Nicole Weider never did make it big as model. She hated schlepping all over Los Angeles, where she moved from her hometown of Salem, Oregon. Her Elite Model Management agent made her quit the high-school team because her legs were too muscular. The other aspiring models seemed catty and rude, and she wasn’t landing many jobs. The work she did get made her miserable: A shoot for Maxim as one of its “hometown hotties” made her feel “humiliated.” A dream job as a stand-in for Adriana Lima at a Victoria’s Secret shoot was disillusioning: The women, Weider’s idols, were shockingly skinny, and yet the photographer’s assistant bragged to her about retouching Gisele Bündchen’s thighs on site. “I just thought, ‘Wow, this is so false,’” she recalled recently. “After that I was like, ‘Wow, I have to share this news with everyone!”
And share she has. A large, devoted audience of young evangelical women now visit her popular site Project Inspired, where she describes herself as a successful model and actress who “ditched her former life.” Though she wasn’t raised in a religious home, she found God at 23 when a friend brought her to a talk by former Miss USA contestant Sheri Rose Shepherd, a popular evangelical speaker and author, and gave her a copy of The Purpose Driven Life. She went to community college and then launched a career similar to Shepherd’s, as a writer and inspirational figure. She got a PR boost last year by launching a campaign against Cosmopolitan magazine that was enthusiastically covered by the Christian press: “This magazine has the devil written all over it,” she wrote online. “He wants to kill and destroy young girls' hearts and minds and Cosmopolitan is just a vessel for that.” Her site now earns about 100,000 visits a month and she just sold a book to a “well-known Christian publisher.”
Weider is just one of a runway’s worth of women who are making a second career for themselves in religious communities by speaking out against the evils of the fashion industry. These women boast different levels of industry success, but many describe a crystallizing moment of abject horror at the fashion world’s vices, which they may or may not have dabbled in. Most of them struggled with eating disorders or depression, and now preach a message of modesty and self-esteem. And they do so while keeping a traditionally feminine look: They’re all slim, almost all of them have long hair, they wear plenty of makeup and jewelry, and they choose stylish, if not fashion-forward, clothing. As a slice of Christian culture’s much-discussed “modesty movement,” they represent modesty at its sexiest and most successful. Many of them are getting far more attention as ex-models than they ever got as professional posers.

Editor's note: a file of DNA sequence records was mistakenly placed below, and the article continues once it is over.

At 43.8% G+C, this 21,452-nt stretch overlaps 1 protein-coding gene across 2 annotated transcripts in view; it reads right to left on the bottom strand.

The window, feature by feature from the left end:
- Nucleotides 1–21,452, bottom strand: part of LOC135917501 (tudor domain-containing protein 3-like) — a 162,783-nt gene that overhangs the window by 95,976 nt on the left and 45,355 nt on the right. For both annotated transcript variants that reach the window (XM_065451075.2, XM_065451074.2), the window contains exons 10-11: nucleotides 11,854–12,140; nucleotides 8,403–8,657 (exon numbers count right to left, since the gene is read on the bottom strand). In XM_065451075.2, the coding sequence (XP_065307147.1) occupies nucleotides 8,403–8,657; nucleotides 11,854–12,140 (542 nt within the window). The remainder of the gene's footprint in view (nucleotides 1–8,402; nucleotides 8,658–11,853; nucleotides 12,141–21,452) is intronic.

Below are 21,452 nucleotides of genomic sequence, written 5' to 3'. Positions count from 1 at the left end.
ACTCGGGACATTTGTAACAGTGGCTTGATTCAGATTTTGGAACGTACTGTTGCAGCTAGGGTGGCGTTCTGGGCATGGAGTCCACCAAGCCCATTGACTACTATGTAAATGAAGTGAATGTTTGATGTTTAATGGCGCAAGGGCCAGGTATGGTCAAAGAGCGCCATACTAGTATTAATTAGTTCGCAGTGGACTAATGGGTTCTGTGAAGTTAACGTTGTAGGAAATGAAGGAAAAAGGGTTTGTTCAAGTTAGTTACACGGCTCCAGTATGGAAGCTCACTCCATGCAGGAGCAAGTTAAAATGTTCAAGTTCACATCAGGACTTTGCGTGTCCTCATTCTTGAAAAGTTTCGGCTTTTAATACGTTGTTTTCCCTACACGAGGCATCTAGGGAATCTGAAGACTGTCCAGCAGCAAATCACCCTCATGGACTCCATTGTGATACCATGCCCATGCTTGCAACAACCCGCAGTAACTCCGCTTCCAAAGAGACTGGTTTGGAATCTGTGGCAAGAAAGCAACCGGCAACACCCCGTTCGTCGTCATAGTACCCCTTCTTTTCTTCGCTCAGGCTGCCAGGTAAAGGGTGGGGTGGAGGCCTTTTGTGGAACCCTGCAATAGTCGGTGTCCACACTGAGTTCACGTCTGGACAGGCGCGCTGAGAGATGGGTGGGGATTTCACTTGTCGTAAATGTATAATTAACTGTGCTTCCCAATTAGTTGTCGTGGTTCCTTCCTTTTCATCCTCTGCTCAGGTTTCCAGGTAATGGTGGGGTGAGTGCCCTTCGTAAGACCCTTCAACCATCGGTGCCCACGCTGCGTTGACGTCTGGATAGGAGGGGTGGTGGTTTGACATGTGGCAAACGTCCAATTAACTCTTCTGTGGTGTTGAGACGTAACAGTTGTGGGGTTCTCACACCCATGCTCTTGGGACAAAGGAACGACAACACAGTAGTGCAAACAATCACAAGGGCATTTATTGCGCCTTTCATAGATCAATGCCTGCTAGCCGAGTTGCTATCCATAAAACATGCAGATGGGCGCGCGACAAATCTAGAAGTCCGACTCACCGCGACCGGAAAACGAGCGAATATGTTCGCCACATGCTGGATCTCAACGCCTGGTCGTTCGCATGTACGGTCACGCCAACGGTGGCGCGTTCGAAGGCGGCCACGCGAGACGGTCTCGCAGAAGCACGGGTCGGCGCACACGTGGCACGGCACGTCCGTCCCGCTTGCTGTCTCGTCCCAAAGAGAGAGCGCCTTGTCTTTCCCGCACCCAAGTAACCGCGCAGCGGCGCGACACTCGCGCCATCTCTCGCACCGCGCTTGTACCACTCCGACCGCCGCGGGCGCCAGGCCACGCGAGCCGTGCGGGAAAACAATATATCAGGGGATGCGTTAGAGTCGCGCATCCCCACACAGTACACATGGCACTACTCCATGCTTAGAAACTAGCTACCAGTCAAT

There’s cycle three America’s Next Top Model contestant Leah Darrow, who was raised Catholic but drifted away from religion until experiencing a dramatic vision of God during a lingerie photo shoot; she now speaks to Catholic audiences on topics like “how to live out your faith with your everyday fashions.” There’s Jennifer Strickland, who walked the runway for Armani in Milan in the mid-nineties; after a suicide attempt at the height of her success, she met people handing out Bibles in a Munich park. She currently lectures to tens of thousands of women and girls each year at conferences and churches all over the country, with her next book Beautiful Lies warning women not to let “men, mirrors, and magazines” define them. (“You had to be anorexic to be an Armani runway model,” she told me. “I don’t see any other option.”) Pat Robertson’s talk show The 700 Club has featured at least six models and ex-models in recent years, including Britt Koth, who appeared on MTV’s Miami-based modeling reality show 8th & Ocean.
Most famous, at least in recent months, is 23-year-old Kylie Bisutti, who made headlines with her decision to give up lingerie modeling and move to a small town in Montana with her new husband. Bisutti wore a cross necklace on the Today show last month, where she told Savannah Guthrie, “I’m just thankful that God changed my heart earlier on, rather than being five or ten years down the road.” Victoria’s Secret accused Bisutti of exaggerating her affiliation with the brand, pointing out that she won an online amateur contest and only worked with the brand twice. Her book title, I’m No Angel: From Victoria's Secret Model to Role Model, suggests otherwise.